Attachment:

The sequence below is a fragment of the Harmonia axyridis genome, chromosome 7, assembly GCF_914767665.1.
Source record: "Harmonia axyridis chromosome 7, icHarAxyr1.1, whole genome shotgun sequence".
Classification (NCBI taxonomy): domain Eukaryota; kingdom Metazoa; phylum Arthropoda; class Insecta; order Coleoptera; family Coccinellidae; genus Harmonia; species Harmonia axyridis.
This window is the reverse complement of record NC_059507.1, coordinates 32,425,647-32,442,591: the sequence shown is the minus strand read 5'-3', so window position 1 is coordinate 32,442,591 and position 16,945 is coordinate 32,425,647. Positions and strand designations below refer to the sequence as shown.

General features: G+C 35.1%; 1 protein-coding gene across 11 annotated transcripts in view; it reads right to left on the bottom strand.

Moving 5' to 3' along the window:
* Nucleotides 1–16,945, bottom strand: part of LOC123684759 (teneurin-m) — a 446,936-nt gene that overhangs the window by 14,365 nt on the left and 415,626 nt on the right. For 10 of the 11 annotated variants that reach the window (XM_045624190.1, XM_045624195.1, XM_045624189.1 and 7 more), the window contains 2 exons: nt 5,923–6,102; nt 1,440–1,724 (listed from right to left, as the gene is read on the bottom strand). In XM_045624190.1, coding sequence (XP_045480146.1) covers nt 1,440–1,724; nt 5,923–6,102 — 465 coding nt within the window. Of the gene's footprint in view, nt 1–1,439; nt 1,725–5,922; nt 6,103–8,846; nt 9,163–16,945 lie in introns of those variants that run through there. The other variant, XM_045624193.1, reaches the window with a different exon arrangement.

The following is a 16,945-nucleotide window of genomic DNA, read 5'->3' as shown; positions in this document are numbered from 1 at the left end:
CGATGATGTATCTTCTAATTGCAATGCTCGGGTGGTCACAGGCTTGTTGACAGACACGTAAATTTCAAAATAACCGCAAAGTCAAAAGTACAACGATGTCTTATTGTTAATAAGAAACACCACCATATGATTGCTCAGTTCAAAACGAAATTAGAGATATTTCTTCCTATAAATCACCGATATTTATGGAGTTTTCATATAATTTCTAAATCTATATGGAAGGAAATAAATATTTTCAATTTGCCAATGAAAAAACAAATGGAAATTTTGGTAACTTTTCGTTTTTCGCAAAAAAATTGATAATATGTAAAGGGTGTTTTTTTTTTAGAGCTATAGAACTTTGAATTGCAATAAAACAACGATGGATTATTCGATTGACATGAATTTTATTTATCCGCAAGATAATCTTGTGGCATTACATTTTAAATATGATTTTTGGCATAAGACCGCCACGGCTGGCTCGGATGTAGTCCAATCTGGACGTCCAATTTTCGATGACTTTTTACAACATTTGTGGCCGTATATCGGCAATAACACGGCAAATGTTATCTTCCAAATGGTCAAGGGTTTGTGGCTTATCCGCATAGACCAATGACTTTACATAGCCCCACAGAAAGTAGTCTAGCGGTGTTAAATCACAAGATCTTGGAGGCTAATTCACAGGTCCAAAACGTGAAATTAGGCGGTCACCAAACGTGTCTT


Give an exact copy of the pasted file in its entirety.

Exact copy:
The sequence below is a fragment of the Harmonia axyridis genome, chromosome 7, assembly GCF_914767665.1.
Source record: "Harmonia axyridis chromosome 7, icHarAxyr1.1, whole genome shotgun sequence".
Classification (NCBI taxonomy): domain Eukaryota; kingdom Metazoa; phylum Arthropoda; class Insecta; order Coleoptera; family Coccinellidae; genus Harmonia; species Harmonia axyridis.
This window is the reverse complement of record NC_059507.1, coordinates 32,425,647-32,442,591: the sequence shown is the minus strand read 5'-3', so window position 1 is coordinate 32,442,591 and position 16,945 is coordinate 32,425,647. Positions and strand designations below refer to the sequence as shown.

General features: G+C 35.1%; 1 protein-coding gene across 11 annotated transcripts in view; it reads right to left on the bottom strand.

Moving 5' to 3' along the window:
* Nucleotides 1–16,945, bottom strand: part of LOC123684759 (teneurin-m) — a 446,936-nt gene that overhangs the window by 14,365 nt on the left and 415,626 nt on the right. For 10 of the 11 annotated variants that reach the window (XM_045624190.1, XM_045624195.1, XM_045624189.1 and 7 more), the window contains 2 exons: nt 5,923–6,102; nt 1,440–1,724 (listed from right to left, as the gene is read on the bottom strand). In XM_045624190.1, coding sequence (XP_045480146.1) covers nt 1,440–1,724; nt 5,923–6,102 — 465 coding nt within the window. Of the gene's footprint in view, nt 1–1,439; nt 1,725–5,922; nt 6,103–8,846; nt 9,163–16,945 lie in introns of those variants that run through there. The other variant, XM_045624193.1, reaches the window with a different exon arrangement.

The following is a 16,945-nucleotide window of genomic DNA, read 5'->3' as shown; positions in this document are numbered from 1 at the left end:
CGATGATGTATCTTCTAATTGCAATGCTCGGGTGGTCACAGGCTTGTTGACAGACACGTAAATTTCAAAATAACCGCAAAGTCAAAAGTACAACGATGTCTTATTGTTAATAAGAAACACCACCATATGATTGCTCAGTTCAAAACGAAATTAGAGATATTTCTTCCTATAAATCACCGATATTTATGGAGTTTTCATATAATTTCTAAATCTATATGGAAGGAAATAAATATTTTCAATTTGCCAATGAAAAAACAAATGGAAATTTTGGTAACTTTTCGTTTTTCGCAAAAAAATTGATAATATGTAAAGGGTGTTTTTTTTTTAGAGCTATAGAACTTTGAATTGCAATAAAACAACGATGGATTATTCGATTGACATGAATTTTATTTATCCGCAAGATAATCTTGTGGCATTACATTTTAAATATGATTTTTGGCATAAGACCGCCACGGCTGGCTCGGATGTAGTCCAATCTGGACGTCCAATTTTCGATGACTTTTTACAACATTTGTGGCCGTATATCGGCAATAACACGGCAAATGTTATCTTCCAAATGGTCAAGGGTTTGTGGCTTATCCGCATAGACCAATGACTTTACATAGCCCCACAGAAAGTAGTCTAGCGGTGTTAAATCACAAGATCTTGGAGGCTAATTCACAGGTCCAAAACGTGAAATTAGGCGGTCACCAAACGTGTCTT